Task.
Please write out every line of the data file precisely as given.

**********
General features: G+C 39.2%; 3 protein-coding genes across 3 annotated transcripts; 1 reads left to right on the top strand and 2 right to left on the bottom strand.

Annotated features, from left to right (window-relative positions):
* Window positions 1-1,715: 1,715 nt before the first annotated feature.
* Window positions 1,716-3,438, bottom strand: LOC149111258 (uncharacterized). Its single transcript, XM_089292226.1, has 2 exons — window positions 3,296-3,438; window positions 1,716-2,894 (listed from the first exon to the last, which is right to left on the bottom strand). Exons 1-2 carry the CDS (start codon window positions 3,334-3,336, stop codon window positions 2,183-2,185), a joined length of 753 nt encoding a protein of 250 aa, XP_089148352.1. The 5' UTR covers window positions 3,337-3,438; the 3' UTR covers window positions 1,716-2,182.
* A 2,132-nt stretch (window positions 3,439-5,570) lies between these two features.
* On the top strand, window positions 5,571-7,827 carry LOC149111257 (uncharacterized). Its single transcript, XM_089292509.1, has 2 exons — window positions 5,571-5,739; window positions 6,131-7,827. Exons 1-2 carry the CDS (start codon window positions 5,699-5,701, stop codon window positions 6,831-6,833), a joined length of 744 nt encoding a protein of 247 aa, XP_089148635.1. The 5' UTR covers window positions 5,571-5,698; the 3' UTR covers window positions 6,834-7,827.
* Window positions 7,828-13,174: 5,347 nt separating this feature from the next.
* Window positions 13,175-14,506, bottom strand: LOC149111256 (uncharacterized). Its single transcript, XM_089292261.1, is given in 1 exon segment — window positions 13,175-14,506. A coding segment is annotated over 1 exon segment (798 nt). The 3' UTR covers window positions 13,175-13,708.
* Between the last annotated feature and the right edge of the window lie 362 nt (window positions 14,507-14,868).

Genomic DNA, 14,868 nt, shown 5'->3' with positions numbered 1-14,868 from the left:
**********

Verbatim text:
General features: G+C 39.2%; 3 protein-coding genes across 3 annotated transcripts; 1 reads left to right on the top strand and 2 right to left on the bottom strand.

Annotated features, from left to right (window-relative positions):
* Window positions 1-1,715: 1,715 nt before the first annotated feature.
* Window positions 1,716-3,438, bottom strand: LOC149111258 (uncharacterized). Its single transcript, XM_089292226.1, has 2 exons — window positions 3,296-3,438; window positions 1,716-2,894 (listed from the first exon to the last, which is right to left on the bottom strand). Exons 1-2 carry the CDS (start codon window positions 3,334-3,336, stop codon window positions 2,183-2,185), a joined length of 753 nt encoding a protein of 250 aa, XP_089148352.1. The 5' UTR covers window positions 3,337-3,438; the 3' UTR covers window positions 1,716-2,182.
* A 2,132-nt stretch (window positions 3,439-5,570) lies between these two features.
* On the top strand, window positions 5,571-7,827 carry LOC149111257 (uncharacterized). Its single transcript, XM_089292509.1, has 2 exons — window positions 5,571-5,739; window positions 6,131-7,827. Exons 1-2 carry the CDS (start codon window positions 5,699-5,701, stop codon window positions 6,831-6,833), a joined length of 744 nt encoding a protein of 247 aa, XP_089148635.1. The 5' UTR covers window positions 5,571-5,698; the 3' UTR covers window positions 6,834-7,827.
* Window positions 7,828-13,174: 5,347 nt separating this feature from the next.
* Window positions 13,175-14,506, bottom strand: LOC149111256 (uncharacterized). Its single transcript, XM_089292261.1, is given in 1 exon segment — window positions 13,175-14,506. A coding segment is annotated over 1 exon segment (798 nt). The 3' UTR covers window positions 13,175-13,708.
* Between the last annotated feature and the right edge of the window lie 362 nt (window positions 14,507-14,868).

Genomic DNA, 14,868 nt, shown 5'->3' with positions numbered 1-14,868 from the left: